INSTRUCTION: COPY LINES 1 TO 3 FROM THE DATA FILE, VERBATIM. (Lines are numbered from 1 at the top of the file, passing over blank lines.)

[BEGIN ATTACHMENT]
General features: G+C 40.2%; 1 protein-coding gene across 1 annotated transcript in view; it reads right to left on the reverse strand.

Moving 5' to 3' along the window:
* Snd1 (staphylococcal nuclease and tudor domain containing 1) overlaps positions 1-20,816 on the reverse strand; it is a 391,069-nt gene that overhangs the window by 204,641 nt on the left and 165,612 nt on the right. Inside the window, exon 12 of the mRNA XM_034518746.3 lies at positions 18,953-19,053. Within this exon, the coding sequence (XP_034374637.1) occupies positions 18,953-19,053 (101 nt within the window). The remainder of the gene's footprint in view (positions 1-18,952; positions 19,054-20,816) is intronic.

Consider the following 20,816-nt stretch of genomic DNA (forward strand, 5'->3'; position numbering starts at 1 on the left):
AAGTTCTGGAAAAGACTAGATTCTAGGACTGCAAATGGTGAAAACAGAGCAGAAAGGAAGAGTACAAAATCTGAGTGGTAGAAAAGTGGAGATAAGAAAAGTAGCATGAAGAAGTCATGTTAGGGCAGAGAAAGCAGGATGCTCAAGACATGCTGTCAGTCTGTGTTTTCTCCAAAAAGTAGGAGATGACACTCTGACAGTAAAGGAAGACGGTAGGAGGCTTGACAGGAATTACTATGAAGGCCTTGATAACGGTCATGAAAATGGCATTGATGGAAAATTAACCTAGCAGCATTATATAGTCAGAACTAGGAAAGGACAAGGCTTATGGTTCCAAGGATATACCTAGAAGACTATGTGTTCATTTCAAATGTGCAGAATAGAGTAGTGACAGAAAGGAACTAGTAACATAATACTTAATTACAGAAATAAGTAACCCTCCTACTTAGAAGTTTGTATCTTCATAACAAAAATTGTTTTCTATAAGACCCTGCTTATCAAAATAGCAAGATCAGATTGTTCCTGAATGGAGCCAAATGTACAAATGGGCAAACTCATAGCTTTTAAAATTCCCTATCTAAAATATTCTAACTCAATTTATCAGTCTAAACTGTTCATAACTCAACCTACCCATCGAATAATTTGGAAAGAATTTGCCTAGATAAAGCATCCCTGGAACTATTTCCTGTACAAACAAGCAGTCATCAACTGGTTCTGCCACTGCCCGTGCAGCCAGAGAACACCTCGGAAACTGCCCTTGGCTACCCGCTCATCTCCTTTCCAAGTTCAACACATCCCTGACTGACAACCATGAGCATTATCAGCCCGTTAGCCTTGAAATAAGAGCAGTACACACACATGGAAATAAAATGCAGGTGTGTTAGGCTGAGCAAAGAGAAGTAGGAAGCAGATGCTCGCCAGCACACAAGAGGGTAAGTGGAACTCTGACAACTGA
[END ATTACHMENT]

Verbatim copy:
General features: G+C 40.2%; 1 protein-coding gene across 1 annotated transcript in view; it reads right to left on the reverse strand.

Moving 5' to 3' along the window:
* Snd1 (staphylococcal nuclease and tudor domain containing 1) overlaps positions 1-20,816 on the reverse strand; it is a 391,069-nt gene that overhangs the window by 204,641 nt on the left and 165,612 nt on the right. Inside the window, exon 12 of the mRNA XM_034518746.3 lies at positions 18,953-19,053. Within this exon, the coding sequence (XP_034374637.1) occupies positions 18,953-19,053 (101 nt within the window). The remainder of the gene's footprint in view (positions 1-18,952; positions 19,054-20,816) is intronic.